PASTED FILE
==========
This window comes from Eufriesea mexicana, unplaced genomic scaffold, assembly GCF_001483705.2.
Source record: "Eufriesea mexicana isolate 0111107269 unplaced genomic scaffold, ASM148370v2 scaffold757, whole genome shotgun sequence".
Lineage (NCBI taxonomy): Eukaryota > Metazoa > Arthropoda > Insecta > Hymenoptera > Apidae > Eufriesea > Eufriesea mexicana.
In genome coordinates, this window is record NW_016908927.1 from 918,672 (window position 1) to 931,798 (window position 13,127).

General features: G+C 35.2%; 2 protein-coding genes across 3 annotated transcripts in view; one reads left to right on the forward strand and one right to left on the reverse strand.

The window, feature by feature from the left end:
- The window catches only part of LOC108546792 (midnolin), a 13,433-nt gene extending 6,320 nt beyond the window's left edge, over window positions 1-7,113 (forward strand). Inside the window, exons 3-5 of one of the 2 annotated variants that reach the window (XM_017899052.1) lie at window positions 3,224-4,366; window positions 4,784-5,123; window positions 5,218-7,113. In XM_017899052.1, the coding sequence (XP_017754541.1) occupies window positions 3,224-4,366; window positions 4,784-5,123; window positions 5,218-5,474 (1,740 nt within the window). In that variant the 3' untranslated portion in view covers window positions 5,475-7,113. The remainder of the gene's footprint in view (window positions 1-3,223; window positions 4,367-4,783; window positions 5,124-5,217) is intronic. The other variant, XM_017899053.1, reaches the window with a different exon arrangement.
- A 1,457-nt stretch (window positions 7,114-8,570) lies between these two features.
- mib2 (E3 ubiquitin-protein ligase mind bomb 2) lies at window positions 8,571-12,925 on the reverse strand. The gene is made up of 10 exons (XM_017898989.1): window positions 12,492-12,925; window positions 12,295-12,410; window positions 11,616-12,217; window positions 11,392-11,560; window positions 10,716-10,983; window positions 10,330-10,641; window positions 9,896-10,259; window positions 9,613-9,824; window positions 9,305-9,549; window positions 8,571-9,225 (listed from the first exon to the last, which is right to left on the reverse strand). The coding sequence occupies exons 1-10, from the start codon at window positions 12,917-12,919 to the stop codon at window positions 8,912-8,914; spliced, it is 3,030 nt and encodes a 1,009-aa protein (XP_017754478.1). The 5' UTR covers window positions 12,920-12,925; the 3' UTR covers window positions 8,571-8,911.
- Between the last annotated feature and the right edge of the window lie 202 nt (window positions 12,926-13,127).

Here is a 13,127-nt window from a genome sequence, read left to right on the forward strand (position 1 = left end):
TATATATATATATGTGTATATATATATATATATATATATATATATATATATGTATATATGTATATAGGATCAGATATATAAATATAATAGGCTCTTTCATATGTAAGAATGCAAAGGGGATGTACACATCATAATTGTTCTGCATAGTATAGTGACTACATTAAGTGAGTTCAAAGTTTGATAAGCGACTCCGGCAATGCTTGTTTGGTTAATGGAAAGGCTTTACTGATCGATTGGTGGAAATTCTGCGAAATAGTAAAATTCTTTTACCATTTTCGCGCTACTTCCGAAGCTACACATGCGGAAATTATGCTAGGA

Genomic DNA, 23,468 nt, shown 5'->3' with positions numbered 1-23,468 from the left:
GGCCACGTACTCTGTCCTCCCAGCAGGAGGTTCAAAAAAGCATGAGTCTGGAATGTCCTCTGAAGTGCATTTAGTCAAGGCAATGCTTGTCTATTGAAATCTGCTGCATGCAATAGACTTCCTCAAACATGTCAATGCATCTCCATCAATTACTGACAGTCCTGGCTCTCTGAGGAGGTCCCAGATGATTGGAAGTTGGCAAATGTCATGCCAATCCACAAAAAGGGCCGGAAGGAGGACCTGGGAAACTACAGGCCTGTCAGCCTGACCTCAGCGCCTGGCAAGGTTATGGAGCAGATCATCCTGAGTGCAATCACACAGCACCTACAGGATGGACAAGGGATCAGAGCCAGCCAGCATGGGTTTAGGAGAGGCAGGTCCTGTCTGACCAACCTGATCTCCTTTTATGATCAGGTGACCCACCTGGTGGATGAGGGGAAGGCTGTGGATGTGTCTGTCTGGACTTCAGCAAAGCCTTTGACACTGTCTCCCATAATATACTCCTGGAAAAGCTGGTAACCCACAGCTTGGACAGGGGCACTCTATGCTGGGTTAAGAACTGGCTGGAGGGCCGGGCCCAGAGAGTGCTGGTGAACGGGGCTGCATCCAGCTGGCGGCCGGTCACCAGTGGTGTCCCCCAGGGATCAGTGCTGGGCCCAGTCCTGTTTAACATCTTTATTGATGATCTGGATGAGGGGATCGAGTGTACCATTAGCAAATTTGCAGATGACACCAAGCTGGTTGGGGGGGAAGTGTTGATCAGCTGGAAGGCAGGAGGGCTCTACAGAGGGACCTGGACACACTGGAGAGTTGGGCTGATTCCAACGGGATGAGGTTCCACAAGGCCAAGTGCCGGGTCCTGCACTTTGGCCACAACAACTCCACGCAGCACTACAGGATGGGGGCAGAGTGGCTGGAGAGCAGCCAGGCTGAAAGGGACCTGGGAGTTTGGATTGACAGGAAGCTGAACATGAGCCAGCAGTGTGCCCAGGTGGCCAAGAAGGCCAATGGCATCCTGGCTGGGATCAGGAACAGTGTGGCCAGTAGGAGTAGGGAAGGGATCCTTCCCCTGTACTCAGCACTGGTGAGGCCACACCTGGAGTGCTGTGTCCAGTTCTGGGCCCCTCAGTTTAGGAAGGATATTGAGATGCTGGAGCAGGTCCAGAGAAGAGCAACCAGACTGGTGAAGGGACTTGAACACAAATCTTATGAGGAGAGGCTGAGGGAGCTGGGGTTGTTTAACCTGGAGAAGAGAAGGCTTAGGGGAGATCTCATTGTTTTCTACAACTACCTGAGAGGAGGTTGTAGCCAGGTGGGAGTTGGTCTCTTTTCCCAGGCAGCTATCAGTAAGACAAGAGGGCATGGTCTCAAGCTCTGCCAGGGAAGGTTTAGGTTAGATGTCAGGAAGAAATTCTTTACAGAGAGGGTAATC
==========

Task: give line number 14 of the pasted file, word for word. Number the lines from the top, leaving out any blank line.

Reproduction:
GGCCACGTACTCTGTCCTCCCAGCAGGAGGTTCAAAAAAGCATGAGTCTGGAATGTCCTCTGAAGTGCATTTAGTCAAGGCAATGCTTGTCTATTGAAATCTGCTGCATGCAATAGACTTCCTCAAACATGTCAATGCATCTCCATCAATTACTGACAGTCCTGGCTCTCTGAGGAGGTCCCAGATGATTGGAAGTTGGCAAATGTCATGCCAATCCACAAAAAGGGCCGGAAGGAGGACCTGGGAAACTACAGGCCTGTCAGCCTGACCTCAGCGCCTGGCAAGGTTATGGAGCAGATCATCCTGAGTGCAATCACACAGCACCTACAGGATGGACAAGGGATCAGAGCCAGCCAGCATGGGTTTAGGAGAGGCAGGTCCTGTCTGACCAACCTGATCTCCTTTTATGATCAGGTGACCCACCTGGTGGATGAGGGGAAGGCTGTGGATGTGTCTGTCTGGACTTCAGCAAAGCCTTTGACACTGTCTCCCATAATATACTCCTGGAAAAGCTGGTAACCCACAGCTTGGACAGGGGCACTCTATGCTGGGTTAAGAACTGGCTGGAGGGCCGGGCCCAGAGAGTGCTGGTGAACGGGGCTGCATCCAGCTGGCGGCCGGTCACCAGTGGTGTCCCCCAGGGATCAGTGCTGGGCCCAGTCCTGTTTAACATCTTTATTGATGATCTGGATGAGGGGATCGAGTGTACCATTAGCAAATTTGCAGATGACACCAAGCTGGTTGGGGGGGAAGTGTTGATCAGCTGGAAGGCAGGAGGGCTCTACAGAGGGACCTGGACACACTGGAGAGTTGGGCTGATTCCAACGGGATGAGGTTCCACAAGGCCAAGTGCCGGGTCCTGCACTTTGGCCACAACAACTCCACGCAGCACTACAGGATGGGGGCAGAGTGGCTGGAGAGCAGCCAGGCTGAAAGGGACCTGGGAGTTTGGATTGACAGGAAGCTGAACATGAGCCAGCAGTGTGCCCAGGTGGCCAAGAAGGCCAATGGCATCCTGGCTGGGATCAGGAACAGTGTGGCCAGTAGGAGTAGGGAAGGGATCCTTCCCCTGTACTCAGCACTGGTGAGGCCACACCTGGAGTGCTGTGTCCAGTTCTGGGCCCCTCAGTTTAGGAAGGATATTGAGATGCTGGAGCAGGTCCAGAGAAGAGCAACCAGACTGGTGAAGGGACTTGAACACAAATCTTATGAGGAGAGGCTGAGGGAGCTGGGGTTGTTTAACCTGGAGAAGAGAAGGCTTAGGGGAGATCTCATTGTTTTCTACAACTACCTGAGAGGAGGTTGTAGCCAGGTGGGAGTTGGTCTCTTTTCCCAGGCAGCTATCAGTAAGACAAGAGGGCATGGTCTCAAGCTCTGCCAGGGAAGGTTTAGGTTAGATGTCAGGAAGAAATTCTTTACAGAGAGGGTAATC